NL August 2015 – The Harm in Password Reuse
The Harm in Password Reuse
Every day malicious cyber actors compromise websites and post lists of usernames, email addresses, and passwords online. While this can be embarrassing, such as when thousands of government employees email addresses and passwords were exposed during the recent Ashley Madison breach, it also leaves users open to follow-on potential attacks due to password reuse.
Password reuse is when someone reuses the same password on multiple websites or accounts. This is a vulnerability when the password is exposed in coordination with other information that identifies who is using the password, such as first and last names, login names, or email addresses.
How Password Reuse is a Threat
Password reuse is a threat because malicious actors can take advantage of a reused password if there is other associated information that identifies you. This typically occurs through one of two potential scenarios:
In the first, and most common scenario, the malicious actors can search for other accounts you use and try to login with the same password. In some cases the actors might try to find personal accounts such as Facebook, Twitter, or banking websites. If they can identify those accounts, and you reuse your password, they can login as you. In other instances the malicious actors may try to determine where you are employed and attempt to use for remote access, such as through a remote email or timecard access.
A second scenario involving a malicious website is much less common, but still poses a threat. In this scenario the malicious cyber actor sets up a website that spoofs a legitimate web site, that requests you enter an email address, password, and potentially other information to gain access. Once you have done that, they know who you are and can search for your other accounts where you used the same password.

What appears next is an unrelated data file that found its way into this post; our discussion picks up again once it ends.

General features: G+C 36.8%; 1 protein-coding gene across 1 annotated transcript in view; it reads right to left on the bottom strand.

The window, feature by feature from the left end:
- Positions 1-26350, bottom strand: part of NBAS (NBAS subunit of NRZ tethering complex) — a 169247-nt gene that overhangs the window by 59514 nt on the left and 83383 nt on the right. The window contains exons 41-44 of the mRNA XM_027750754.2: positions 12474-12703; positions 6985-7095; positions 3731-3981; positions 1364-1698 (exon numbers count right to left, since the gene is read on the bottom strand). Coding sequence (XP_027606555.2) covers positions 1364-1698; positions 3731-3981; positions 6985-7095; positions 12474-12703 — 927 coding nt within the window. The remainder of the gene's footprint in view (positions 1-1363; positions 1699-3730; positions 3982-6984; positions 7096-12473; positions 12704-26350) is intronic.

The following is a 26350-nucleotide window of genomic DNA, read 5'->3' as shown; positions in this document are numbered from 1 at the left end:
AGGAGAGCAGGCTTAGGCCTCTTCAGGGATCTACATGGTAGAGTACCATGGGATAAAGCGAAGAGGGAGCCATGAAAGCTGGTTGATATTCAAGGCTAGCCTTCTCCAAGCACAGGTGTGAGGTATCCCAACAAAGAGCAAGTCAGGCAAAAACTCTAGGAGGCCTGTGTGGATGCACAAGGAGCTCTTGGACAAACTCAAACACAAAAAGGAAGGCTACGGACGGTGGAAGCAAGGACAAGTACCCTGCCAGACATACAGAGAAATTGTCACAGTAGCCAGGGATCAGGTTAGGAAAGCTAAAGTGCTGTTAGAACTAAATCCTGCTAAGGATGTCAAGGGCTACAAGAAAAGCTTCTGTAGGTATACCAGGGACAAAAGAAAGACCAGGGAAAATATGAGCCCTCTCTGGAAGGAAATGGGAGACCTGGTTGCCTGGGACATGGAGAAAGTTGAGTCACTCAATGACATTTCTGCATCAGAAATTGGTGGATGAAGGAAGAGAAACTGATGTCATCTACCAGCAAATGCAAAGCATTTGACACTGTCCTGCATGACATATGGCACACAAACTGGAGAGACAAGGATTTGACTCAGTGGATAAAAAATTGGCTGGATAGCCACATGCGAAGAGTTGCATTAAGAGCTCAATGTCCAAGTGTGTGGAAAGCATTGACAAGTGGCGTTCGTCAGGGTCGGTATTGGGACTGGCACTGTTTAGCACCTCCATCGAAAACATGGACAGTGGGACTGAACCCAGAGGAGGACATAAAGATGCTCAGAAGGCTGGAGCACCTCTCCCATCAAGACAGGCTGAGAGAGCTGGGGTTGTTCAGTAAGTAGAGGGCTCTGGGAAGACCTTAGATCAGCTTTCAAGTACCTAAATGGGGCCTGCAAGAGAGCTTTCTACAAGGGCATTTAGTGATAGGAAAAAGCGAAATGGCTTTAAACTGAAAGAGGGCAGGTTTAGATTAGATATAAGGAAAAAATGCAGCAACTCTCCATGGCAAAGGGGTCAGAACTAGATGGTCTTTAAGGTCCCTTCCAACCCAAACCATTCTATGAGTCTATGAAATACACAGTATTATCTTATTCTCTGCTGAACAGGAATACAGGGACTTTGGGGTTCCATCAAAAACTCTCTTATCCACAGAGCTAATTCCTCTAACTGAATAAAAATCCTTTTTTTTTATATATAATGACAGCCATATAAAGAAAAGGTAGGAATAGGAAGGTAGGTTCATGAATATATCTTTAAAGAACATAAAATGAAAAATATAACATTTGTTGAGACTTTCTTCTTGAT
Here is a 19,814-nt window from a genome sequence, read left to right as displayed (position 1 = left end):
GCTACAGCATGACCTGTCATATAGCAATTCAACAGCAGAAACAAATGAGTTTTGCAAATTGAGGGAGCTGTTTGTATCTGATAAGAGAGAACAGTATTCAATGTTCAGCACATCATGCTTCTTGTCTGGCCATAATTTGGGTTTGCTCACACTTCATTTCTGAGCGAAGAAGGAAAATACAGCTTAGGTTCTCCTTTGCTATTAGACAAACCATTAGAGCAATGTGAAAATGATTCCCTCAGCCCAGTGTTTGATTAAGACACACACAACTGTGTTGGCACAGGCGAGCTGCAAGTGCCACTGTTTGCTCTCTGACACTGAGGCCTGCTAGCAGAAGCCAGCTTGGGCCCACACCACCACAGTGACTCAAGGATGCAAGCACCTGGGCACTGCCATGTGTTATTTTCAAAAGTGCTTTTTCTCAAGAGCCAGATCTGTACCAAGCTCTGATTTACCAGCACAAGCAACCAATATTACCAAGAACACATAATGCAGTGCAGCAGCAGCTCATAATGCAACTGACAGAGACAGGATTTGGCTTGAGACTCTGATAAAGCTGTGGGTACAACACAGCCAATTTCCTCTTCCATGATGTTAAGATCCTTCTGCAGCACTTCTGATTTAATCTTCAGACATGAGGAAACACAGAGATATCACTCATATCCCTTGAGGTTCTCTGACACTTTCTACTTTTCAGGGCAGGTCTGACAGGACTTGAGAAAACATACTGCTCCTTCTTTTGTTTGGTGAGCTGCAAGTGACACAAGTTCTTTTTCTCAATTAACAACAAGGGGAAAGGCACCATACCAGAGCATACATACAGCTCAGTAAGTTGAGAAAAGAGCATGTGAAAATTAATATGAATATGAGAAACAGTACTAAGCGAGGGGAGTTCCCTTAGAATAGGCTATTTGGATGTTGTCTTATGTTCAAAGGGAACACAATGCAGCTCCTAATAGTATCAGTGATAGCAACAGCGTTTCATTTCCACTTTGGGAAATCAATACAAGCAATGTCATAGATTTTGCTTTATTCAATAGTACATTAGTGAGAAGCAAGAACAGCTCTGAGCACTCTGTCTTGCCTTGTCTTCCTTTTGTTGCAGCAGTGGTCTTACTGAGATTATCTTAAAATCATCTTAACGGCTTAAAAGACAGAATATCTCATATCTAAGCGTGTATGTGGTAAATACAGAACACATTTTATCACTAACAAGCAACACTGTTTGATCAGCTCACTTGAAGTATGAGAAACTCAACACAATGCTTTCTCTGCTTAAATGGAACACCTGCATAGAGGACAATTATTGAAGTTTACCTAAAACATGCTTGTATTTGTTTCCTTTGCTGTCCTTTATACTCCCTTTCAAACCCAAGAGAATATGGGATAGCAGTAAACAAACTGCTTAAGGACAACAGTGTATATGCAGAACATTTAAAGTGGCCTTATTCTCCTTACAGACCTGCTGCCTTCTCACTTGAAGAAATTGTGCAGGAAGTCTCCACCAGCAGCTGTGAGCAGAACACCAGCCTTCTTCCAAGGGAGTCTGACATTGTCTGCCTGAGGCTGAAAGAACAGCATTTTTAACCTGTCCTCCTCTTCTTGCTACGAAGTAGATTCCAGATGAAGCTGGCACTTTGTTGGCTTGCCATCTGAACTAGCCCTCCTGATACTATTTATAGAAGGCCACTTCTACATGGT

Avoiding Password Reuse
Avoiding password reuse can be challenging because of the number of websites and accounts that require passwords, some of which require updating your password every 30 days There are two ways to both avoid password reuse and to ensure any password meets the recommended password complexity requirements.
The first technique is to use a password manager to remember each unique password. Password managers are applications that can be stored on a computer, smartphone, or in the cloud, and will securely track passwords and where they are used. Most password managers can also generate complex random passwords for each account if you choose to do so. As long as the password to access the password manager is sufficiently complex, this technique can be affective. However, if the company running the password manager is compromised (which does happen!) it is possible that all your passwords will also be compromised. If you choose a password manager that is local to your computer or smartphone, that information may be compromised if malware gets on your computer or you lose your smartphone When choosing a password manager, ensure it is from a known, trustworthy company.
The second technique is to choose a repeatable pattern for your password, such as choosing a sentence that incorporates something unique about the website or account, and then using the first letter of each word as your password. For example the sentence: “This is my August password for the Center for Internet Security website.” would become “TimAp4tCfISw.” Since a strong password is complex, and includes upper and lower case letters, numbers, and a symbol, this password keeps the capitalization within the sentence, translates the word “for” to the number “4,” and adds the period to include to add a symbol. The vulnerability in this technique is that if multiple passwords from the same user are exposed it may reveal the pattern.
Regardless of how a unique password is chosen, it is critically important that every password is unique. Some companies, such as Facebook, have begun programs to identify password reuse. Facebook’s program to identify password reuse involves monitoring for lists of compromised usernames, emails, and passwords, and attempting to match those to the usernames or email addresses of existing Facebook users. If a match is found Facebook asks the user to reset their Facebook password.